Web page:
Helping Trauma Victims for Free

By  | 

RENO, NV - When a traumatic event strikes, there is a crucial deadline.

Emergency responders in Washoe County say counseling a victim within one hour is key to his or her mental well-being.

A local non-profit called "TIP" is actively giving trauma assistance in northern Nevada

"We most often respond to the daily disasters that folks don't even know happen, the natural deaths, suicides, overdoses, drowning, infant deaths," said Gabrielle Totton, TIP Executive Director.

TIP is made up entirely of volunteers who can respond at a moment's notice to a traumatic event.

"Everybody responds to death certainly," said Totton. "Having that initial response from somebody like a TIP volunteer kinda allows these folks to get headed in the right direction much sooner and helping the victim be informed."

"A lot of people think the medical examiner will take their loved one with them. that is not the case. That is not the case; it will always be the mortuary that comes," said Totton.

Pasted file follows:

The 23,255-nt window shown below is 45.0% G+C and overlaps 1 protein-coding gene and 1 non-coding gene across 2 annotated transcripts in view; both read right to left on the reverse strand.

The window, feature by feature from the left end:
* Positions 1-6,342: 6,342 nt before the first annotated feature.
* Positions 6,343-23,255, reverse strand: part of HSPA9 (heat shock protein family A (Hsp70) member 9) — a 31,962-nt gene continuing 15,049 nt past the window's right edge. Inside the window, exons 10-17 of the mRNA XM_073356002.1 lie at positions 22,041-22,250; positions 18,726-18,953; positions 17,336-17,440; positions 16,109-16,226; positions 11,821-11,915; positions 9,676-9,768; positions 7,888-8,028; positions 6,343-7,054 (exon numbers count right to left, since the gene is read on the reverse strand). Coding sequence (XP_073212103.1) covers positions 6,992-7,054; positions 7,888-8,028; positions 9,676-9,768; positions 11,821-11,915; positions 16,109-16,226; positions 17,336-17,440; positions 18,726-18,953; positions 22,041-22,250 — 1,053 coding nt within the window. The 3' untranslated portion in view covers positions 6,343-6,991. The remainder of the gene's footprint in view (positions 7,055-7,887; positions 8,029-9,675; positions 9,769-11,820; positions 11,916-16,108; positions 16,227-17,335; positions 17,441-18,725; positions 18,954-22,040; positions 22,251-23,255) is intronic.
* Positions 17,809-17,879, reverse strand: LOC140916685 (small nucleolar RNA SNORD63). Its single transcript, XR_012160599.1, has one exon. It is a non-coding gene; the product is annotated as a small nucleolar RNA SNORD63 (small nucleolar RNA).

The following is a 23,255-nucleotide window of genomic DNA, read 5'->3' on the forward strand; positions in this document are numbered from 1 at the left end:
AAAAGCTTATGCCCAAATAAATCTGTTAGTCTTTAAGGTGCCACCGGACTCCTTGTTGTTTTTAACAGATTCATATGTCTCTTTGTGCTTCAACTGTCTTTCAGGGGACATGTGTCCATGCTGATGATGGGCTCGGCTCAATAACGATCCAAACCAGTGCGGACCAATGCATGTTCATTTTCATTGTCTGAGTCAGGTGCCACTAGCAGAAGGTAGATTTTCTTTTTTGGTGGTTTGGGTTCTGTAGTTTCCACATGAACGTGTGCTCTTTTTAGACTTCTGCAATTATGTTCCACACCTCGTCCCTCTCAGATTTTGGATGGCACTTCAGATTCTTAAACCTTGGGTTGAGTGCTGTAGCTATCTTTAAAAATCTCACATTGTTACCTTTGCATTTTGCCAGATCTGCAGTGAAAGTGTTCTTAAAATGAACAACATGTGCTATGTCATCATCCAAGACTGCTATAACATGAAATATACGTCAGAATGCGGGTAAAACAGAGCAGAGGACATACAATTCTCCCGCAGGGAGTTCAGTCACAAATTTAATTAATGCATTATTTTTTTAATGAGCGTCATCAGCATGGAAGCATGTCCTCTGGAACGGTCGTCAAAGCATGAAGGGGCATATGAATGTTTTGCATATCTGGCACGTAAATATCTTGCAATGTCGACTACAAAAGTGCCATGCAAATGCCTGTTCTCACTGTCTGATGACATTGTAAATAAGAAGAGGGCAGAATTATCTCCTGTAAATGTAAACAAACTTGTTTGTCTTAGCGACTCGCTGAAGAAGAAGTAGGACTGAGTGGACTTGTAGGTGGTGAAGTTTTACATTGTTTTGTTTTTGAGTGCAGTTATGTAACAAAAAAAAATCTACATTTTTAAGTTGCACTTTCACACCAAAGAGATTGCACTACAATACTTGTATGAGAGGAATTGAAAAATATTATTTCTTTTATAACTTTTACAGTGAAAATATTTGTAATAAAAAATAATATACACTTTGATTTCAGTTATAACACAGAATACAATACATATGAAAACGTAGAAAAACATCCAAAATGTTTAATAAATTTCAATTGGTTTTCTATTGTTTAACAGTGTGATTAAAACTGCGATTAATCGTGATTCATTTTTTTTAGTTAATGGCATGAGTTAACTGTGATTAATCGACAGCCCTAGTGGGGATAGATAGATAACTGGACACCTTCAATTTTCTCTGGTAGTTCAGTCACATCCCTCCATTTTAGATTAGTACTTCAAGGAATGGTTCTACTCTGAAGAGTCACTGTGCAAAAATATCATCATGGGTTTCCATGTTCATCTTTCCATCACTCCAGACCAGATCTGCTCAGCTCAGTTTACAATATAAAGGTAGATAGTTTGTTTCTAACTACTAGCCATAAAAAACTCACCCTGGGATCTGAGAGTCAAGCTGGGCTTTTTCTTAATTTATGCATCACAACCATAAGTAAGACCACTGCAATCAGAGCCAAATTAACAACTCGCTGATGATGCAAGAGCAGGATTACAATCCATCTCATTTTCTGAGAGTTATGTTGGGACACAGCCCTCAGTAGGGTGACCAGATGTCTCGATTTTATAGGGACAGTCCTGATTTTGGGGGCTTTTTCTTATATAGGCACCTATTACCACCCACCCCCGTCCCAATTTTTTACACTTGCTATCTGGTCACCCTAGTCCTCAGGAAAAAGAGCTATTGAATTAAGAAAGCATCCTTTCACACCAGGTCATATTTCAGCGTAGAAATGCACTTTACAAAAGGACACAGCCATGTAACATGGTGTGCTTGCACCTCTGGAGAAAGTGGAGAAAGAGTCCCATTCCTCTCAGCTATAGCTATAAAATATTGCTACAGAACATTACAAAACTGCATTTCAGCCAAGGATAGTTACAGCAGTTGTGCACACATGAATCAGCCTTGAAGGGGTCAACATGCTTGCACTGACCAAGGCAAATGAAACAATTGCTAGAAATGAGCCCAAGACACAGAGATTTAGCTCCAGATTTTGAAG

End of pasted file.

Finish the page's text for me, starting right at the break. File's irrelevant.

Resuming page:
The Washoe County Chapter of TIP is run from a desk in a plumbing supply warehouse; what it lacks in decor, the organization makes up in service, according to local law enforcement.

"Those TIP volunteers, when they are there on scene with us they make it so much easier," said Lt. Tom Green, Washoe County Sheriff's Office. "Otherwise law enforcement is left to try and deliver bad news and console families, answer questions and then it is time for the next call. we don't have the time to stay."

TIP runs on a budget of $75,000 a year to staff roughly 30 volunteers, staff that most law enforcement agencies could not afford on their own.

"When you do the math it ends up being $3 million a year in costs just in the hourly rate if you were to employ this many volunteers," said Totton

Totton did not start the local chapter of TIP for glory or fame. After her mother passed from cancer she felt no one should have to go through a rough time alone.

"There is definitely a deep level of personal gratification being able to see these folks take the next step and of course the incredible privilege of being there with them in northern Nevada," said Totton.

Since 2009 TIP has responded to more than 2,500 cases in Washoe County.